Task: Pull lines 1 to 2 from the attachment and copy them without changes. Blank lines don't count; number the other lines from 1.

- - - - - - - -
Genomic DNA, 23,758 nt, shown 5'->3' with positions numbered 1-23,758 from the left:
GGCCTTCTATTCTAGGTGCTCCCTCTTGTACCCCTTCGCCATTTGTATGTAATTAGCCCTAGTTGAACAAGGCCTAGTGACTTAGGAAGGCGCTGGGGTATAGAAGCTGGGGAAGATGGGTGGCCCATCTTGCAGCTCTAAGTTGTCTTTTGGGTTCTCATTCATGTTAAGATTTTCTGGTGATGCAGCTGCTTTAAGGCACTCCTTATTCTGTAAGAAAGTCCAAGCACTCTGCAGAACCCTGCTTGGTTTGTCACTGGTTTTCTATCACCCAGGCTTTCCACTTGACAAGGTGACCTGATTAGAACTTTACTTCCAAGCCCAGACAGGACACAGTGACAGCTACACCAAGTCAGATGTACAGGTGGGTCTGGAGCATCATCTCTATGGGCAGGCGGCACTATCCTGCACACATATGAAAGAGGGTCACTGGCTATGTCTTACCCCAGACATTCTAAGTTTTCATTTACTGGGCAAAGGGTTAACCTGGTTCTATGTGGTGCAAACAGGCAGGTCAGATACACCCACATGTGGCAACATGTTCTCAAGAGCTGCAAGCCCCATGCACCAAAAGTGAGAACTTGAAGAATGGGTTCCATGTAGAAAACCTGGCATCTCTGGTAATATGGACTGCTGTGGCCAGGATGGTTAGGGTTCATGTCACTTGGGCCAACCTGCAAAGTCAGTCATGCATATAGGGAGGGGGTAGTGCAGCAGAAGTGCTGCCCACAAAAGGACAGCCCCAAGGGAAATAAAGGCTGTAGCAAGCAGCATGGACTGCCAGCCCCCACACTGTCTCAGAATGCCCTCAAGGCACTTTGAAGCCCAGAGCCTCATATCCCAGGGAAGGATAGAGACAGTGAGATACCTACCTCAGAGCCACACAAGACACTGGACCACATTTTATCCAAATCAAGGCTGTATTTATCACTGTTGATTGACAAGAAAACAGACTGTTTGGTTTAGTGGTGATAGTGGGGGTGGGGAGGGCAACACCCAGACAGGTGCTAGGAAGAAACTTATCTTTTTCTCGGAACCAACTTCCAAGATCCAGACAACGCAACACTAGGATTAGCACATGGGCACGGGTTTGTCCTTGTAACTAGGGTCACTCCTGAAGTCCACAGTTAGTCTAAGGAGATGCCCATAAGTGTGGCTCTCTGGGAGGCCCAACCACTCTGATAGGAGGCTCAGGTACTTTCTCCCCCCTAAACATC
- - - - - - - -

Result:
Genomic DNA, 23,758 nt, shown 5'->3' with positions numbered 1-23,758 from the left:
GGCCTTCTATTCTAGGTGCTCCCTCTTGTACCCCTTCGCCATTTGTATGTAATTAGCCCTAGTTGAACAAGGCCTAGTGACTTAGGAAGGCGCTGGGGTATAGAAGCTGGGGAAGATGGGTGGCCCATCTTGCAGCTCTAAGTTGTCTTTTGGGTTCTCATTCATGTTAAGATTTTCTGGTGATGCAGCTGCTTTAAGGCACTCCTTATTCTGTAAGAAAGTCCAAGCACTCTGCAGAACCCTGCTTGGTTTGTCACTGGTTTTCTATCACCCAGGCTTTCCACTTGACAAGGTGACCTGATTAGAACTTTACTTCCAAGCCCAGACAGGACACAGTGACAGCTACACCAAGTCAGATGTACAGGTGGGTCTGGAGCATCATCTCTATGGGCAGGCGGCACTATCCTGCACACATATGAAAGAGGGTCACTGGCTATGTCTTACCCCAGACATTCTAAGTTTTCATTTACTGGGCAAAGGGTTAACCTGGTTCTATGTGGTGCAAACAGGCAGGTCAGATACACCCACATGTGGCAACATGTTCTCAAGAGCTGCAAGCCCCATGCACCAAAAGTGAGAACTTGAAGAATGGGTTCCATGTAGAAAACCTGGCATCTCTGGTAATATGGACTGCTGTGGCCAGGATGGTTAGGGTTCATGTCACTTGGGCCAACCTGCAAAGTCAGTCATGCATATAGGGAGGGGGTAGTGCAGCAGAAGTGCTGCCCACAAAAGGACAGCCCCAAGGGAAATAAAGGCTGTAGCAAGCAGCATGGACTGCCAGCCCCCACACTGTCTCAGAATGCCCTCAAGGCACTTTGAAGCCCAGAGCCTCATATCCCAGGGAAGGATAGAGACAGTGAGATACCTACCTCAGAGCCACACAAGACACTGGACCACATTTTATCCAAATCAAGGCTGTATTTATCACTGTTGATTGACAAGAAAACAGACTGTTTGGTTTAGTGGTGATAGTGGGGGTGGGGAGGGCAACACCCAGACAGGTGCTAGGAAGAAACTTATCTTTTTCTCGGAACCAACTTCCAAGATCCAGACAACGCAACACTAGGATTAGCACATGGGCACGGGTTTGTCCTTGTAACTAGGGTCACTCCTGAAGTCCACAGTTAGTCTAAGGAGATGCCCATAAGTGTGGCTCTCTGGGAGGCCCAACCACTCTGATAGGAGGCTCAGGTACTTTCTCCCCCCTAAACATC